The reason for decreased appetite can be one or a combination of the following-

  •  A feeling of being full too fast (despite not eating much)

  • A feeling of food tasting strange or a complete lack of taste in food

  • Being too tired to eat food

Minor signs of poor appetite show up with the onset of kidney failure and the problem cements itself once a person reaches stage 4 of kidney disease (a point where dialysis is necessary).

6. Blood in urine output, healthy kidneys filter toxins out of one’s blood and keep the red blood cells within the body. However, when this function is damaged, it causes blood to spill out into the urine, giving urine out accompanied by blood. 

Redness or conspicuous blood in the urine is one of the renal failure’s most common symptoms. Foamy nature of the urine that takes repeated flushes in the toilet to go away is a common sign of renal failure. When improperly processed urine is released, the output is sufficiently rich in a protein known as albumin. This protein causes the urine output to be foamy.

7. Swollen Feet And Ankles, due to the retention of sodium in the bloodstream, one may experience swollen feet and ankles and an accompanying difficulty in walking.

The swelling caused due to renal failure has one stark difference from common swellings. In technical terms, such swelling is known as edema. When pressed inwards, the swelling stays inwards and does not attain its old shape. It has a pulpy and painful feeling to it.

8. Muscle Cramps, electrolyte and mineral imbalances, as noted before, is one of the wrongdoings of kidney disease.

Low calcium levels and poor phosphorus management by the body leads to one facing an incessant number of cramped muscles throughout the day.

9. Acute kidney failure, the above symptoms have been delivered keeping chronic kidney ailments in mind. However, one can have the misfortune of facing acute renal failure, by which all kidney functions disappear suddenly in the blink of an eye.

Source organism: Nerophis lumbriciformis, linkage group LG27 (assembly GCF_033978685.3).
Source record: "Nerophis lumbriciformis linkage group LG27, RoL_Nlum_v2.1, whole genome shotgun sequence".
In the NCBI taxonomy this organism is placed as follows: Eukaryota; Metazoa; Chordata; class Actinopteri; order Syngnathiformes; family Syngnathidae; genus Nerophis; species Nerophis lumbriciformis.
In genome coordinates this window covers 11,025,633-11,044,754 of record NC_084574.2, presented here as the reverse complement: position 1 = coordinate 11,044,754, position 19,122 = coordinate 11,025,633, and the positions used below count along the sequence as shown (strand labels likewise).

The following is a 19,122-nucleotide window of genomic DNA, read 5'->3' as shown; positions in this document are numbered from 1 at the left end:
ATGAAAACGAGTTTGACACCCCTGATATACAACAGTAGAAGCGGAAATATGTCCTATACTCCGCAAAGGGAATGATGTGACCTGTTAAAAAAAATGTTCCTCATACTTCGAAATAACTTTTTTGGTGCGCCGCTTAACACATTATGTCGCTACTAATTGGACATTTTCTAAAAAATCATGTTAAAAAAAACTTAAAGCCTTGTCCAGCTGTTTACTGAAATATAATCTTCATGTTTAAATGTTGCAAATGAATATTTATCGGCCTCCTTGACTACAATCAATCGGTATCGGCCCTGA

Acute kidney failure symptoms include decreased urinary output, nausea, fatigue, swelling and shortness of breath. Occasionally, there might be no symptoms at all.

How to prevent kidney failure?

To answer this question, one must revisit the famous one-liner of medicine; prevention is better than cure. A lot of good habits can be practiced to help yourself in lowering the risk of kidney failure. Some are:

  • Drink lots and lots of water. The medical standard is drinking 12 glasses of water a day.

  • Try to quit smoking.

  • Try to avoid partaking in alcohol or at least keep consumption in check. The USA government has set the alcohol limit per day to a minimum of 14 units. 

  • Follow a good and well-balanced diet. Try to eat foods with water content such as watermelon. Eat less salt and fat.

To summarize, chronic kidney disease symptoms are confusing to directly read without a doctor by your side. When diagnosing yourself, the disease may easily escape from your knowledge. Hence, keep your bodily functions always informed to your doctor, so you can nip kidney failure in the bud before it strikes.

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Tags:  kidney, nephrology, water, Diagnostic Tests & Results, Sleeping Disorders, hypertension,kidney, nephrology, kidney treatment